Spotlight on Daniel Ioannou

Interview - 25th Oct 17 9:18 am - 0 Comments

In this week’s Spotlight we catch up with Daniel Ioannou who share’s his tips to navigate down the ever evolving creative career path.

What led you into Graphic Design?

Cheesy but I just kinda fell into it. I know… #wanker

I studied Art and Design throughout high school and decided to leave school at the end of Year 11 to study something creative – I had no idea graphic design was even a thing. After a year of studying Design Fundamentals someone pointed me in the direction of graphic design. Nek minnit I’m at the Design Centre Enmore for three years – and the rest is history.

If there were ever such a thing, what would a typical working day look like?

One thing’s for certain, typical days always start with coffee. Strong coffee.

Once caffeinated, I’ll normally catch up with the creative teams on the projects I direct at Re. From there, it’s more coffee and off to a client meeting. When I’m back in the studio, it’s typically brainstorming with the wider team – strategy, verbal, accounts and creative – to map out a plan of attack for any new projects or briefs.

At this point, all the coffee shops are closed so you’ll probably find me searching for treats in the studio kitchen.

What pieces of work are you most proud of? And why?

It would have to be ‘Intimacy’, the piece we created for Griffin Theatre’s 2016 EOFY donations drive.

Taking our skills and collaborating with some kickass talent, we were able to create a campaign that raised 160 per cent of the previous year’s donations and attracted over 100 new donors in just two months. Griffin is one of Sydney’s oldest – and I would argue – most important theatre companies. But like a lot of greats in the arts sector, government funding cuts means they now rely on donations to survive. Being able to use my craft and network to help a company like Griffin continue their brilliant work feels pretty damn great.

You can check out ‘Intimacy’ here:

What tools / techniques / approaches did you use to create these projects?

Like most projects at Re, the process starts in understanding. We really try to tap into the business, the people who engage with it and most importantly, what is happening in the world that the brand needs to respond to.

In Griffin’s case, we needed to make a big impact with little spend so instantly we knew there was opportunity in social media. But we also knew if we only tapped into Griffin’s channels, we would only reach our existing audience. So we brought together a team based not only on their amazing talent but their social reach. Collaborating with director Jack Naylor, portrait photographer Nick Lawrence and a cast of exceptional Griffin talent meant we were able to create an amazing piece while also tripling our social reach through smart collaboration.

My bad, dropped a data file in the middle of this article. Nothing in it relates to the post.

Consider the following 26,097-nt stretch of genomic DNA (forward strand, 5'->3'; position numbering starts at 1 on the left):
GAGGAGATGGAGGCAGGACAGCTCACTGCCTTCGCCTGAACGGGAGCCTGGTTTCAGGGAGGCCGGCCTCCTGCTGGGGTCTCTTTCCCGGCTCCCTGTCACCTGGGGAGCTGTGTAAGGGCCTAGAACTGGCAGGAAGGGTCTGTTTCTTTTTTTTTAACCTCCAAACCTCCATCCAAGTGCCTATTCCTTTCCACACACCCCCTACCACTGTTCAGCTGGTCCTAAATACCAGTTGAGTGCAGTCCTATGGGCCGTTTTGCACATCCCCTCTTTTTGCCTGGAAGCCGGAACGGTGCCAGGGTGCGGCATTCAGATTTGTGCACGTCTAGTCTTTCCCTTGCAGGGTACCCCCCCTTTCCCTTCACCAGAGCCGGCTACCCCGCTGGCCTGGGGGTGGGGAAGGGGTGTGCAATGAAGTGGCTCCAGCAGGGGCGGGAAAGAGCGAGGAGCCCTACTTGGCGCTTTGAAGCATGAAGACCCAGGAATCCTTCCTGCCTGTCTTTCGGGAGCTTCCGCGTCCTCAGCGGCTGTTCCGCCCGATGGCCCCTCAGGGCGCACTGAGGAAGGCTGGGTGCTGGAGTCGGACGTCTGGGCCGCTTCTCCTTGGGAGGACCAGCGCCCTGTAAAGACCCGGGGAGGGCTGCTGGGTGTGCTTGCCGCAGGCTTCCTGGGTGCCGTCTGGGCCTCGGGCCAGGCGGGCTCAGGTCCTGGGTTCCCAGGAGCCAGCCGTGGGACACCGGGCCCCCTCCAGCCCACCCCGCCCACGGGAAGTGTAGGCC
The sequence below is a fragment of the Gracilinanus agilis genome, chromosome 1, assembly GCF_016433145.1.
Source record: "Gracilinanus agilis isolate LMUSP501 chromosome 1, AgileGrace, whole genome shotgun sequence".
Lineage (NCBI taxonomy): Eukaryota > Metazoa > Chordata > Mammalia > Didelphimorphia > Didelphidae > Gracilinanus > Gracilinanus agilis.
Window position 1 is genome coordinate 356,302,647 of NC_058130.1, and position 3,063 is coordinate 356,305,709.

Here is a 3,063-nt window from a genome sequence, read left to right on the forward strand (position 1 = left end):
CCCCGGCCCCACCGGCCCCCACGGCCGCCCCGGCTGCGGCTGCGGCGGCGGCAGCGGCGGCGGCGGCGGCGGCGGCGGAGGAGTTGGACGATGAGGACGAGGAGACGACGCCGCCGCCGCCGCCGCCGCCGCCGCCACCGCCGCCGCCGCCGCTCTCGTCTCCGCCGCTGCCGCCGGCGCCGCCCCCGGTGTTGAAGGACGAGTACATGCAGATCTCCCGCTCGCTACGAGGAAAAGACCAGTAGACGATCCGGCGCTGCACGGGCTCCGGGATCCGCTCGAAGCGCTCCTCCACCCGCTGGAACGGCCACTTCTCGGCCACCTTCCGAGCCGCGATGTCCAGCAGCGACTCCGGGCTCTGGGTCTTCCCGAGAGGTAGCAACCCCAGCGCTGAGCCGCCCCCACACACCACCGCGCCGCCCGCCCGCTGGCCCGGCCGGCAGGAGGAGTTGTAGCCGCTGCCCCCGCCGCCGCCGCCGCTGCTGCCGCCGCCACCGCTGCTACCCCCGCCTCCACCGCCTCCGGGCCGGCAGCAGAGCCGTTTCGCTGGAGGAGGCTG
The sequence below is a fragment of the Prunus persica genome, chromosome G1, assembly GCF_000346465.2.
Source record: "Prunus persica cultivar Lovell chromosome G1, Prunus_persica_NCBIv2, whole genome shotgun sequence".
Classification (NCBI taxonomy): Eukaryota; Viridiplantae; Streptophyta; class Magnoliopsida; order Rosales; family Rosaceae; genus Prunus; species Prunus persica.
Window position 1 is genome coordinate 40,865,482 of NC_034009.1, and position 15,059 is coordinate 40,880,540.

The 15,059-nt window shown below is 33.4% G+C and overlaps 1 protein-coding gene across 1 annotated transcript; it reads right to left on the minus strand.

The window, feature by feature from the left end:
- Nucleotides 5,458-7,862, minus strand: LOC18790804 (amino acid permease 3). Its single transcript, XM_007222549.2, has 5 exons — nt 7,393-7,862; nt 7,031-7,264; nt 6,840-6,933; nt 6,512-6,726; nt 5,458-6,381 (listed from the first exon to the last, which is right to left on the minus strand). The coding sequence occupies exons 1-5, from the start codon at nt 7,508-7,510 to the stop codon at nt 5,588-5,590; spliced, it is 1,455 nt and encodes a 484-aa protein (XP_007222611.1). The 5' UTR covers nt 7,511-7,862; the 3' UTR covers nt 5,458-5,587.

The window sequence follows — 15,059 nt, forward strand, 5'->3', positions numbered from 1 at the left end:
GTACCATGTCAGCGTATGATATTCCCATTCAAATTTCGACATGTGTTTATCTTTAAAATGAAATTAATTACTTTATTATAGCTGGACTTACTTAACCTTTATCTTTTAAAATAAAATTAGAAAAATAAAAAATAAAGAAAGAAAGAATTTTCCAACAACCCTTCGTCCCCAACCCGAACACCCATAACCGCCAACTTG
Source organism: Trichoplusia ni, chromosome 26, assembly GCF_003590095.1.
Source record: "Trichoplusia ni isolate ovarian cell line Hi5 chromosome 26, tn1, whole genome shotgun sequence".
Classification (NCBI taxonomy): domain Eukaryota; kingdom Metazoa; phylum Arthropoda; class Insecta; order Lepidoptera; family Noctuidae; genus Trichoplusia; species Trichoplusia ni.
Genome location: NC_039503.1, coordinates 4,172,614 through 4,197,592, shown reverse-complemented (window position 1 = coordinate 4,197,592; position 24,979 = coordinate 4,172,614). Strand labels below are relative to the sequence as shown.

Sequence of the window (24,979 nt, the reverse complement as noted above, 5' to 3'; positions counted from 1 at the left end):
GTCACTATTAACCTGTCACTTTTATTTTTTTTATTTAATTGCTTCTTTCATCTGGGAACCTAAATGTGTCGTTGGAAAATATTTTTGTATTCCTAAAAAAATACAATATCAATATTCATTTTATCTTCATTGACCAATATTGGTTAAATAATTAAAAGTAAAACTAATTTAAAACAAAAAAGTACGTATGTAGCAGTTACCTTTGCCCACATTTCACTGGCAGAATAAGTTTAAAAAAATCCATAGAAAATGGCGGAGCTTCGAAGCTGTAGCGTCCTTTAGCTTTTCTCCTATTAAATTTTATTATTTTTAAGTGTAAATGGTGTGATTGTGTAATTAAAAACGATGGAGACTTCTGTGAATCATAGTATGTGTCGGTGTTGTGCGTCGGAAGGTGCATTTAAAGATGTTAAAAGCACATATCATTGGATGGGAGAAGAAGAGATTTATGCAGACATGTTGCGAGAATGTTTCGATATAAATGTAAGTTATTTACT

What’s the best part about working in the RE design team?

100% the team. I know it’s cliché but the people at Re are amazing.

We have such a diverse set of skills and expertise which constantly surprises and excites me. Not only does it deliver some really unique work, it creates an environment that makes you question the status quo and inevitably learn.

And most importantly – with the exception of one or two vegans – most of them also like wine and cheese.

What are the most common challenges you encounter in the job/industry?

Changing the perception of what we do and moving away from pure ‘graphic design’.
Don’t get me wrong, I love a good paper stock and a nice foil, but our job as creatives has become so much more.

The world is changing faster than ever before, and people are looking to brands to pave the right path forward. We have a responsibility to push the boundaries of graphic design and that’s a challenging but important thing to do – to educate clients, people and most importantly our design schools.

Can you name/describe another brand’s product design you have recently been excited by? And why?

HAY x IKEA. I’m a sucker for beautiful furniture so the thought of being able to afford something bigger than a pencil from HAY is pretty exciting, but I’m actually more intrigued by the collab itself. It’s a testament to how much IKEA has tapped into culture and trends more than ever before – we even saw Balenciaga take the iconic IKEA bag to the runway this year.

How do you keep evolving and growing as a designer?

I’m a true believer that you need to get a broad understanding of the world we live in and that comes from meeting people either in person through friends, at events, or listening to spectacular peeps on platforms like TED.

If you’re in a creative rut, do you have go-to places either physical, virtual or both where you go to get inspired?

It’s something that varies depending on what aspect of creativity has me in a rut. Lately it has been a combo of podcasts and TED talks. I find hearing fresh perspectives really inspiring; even if it’s a talk about something completely unrelated, often listening to a different approach gets me thinking.

Any advice for aspiring designers?

Diversify. You don’t have to be a Jack or Jill of all trades but you need to be able to do more than one thing. To my point earlier, our jobs are no longer just about graphic design so we need to get a broader knowledge of the world. Sure, lean into your strengths but at the same time try to understand the role other skills can play in the broader context.

Any projects you’re involved in at present that you want more people to know about?

There are some exciting things coming up at Re but it’s all a bit hush-hush for the minute. #watchthisspace



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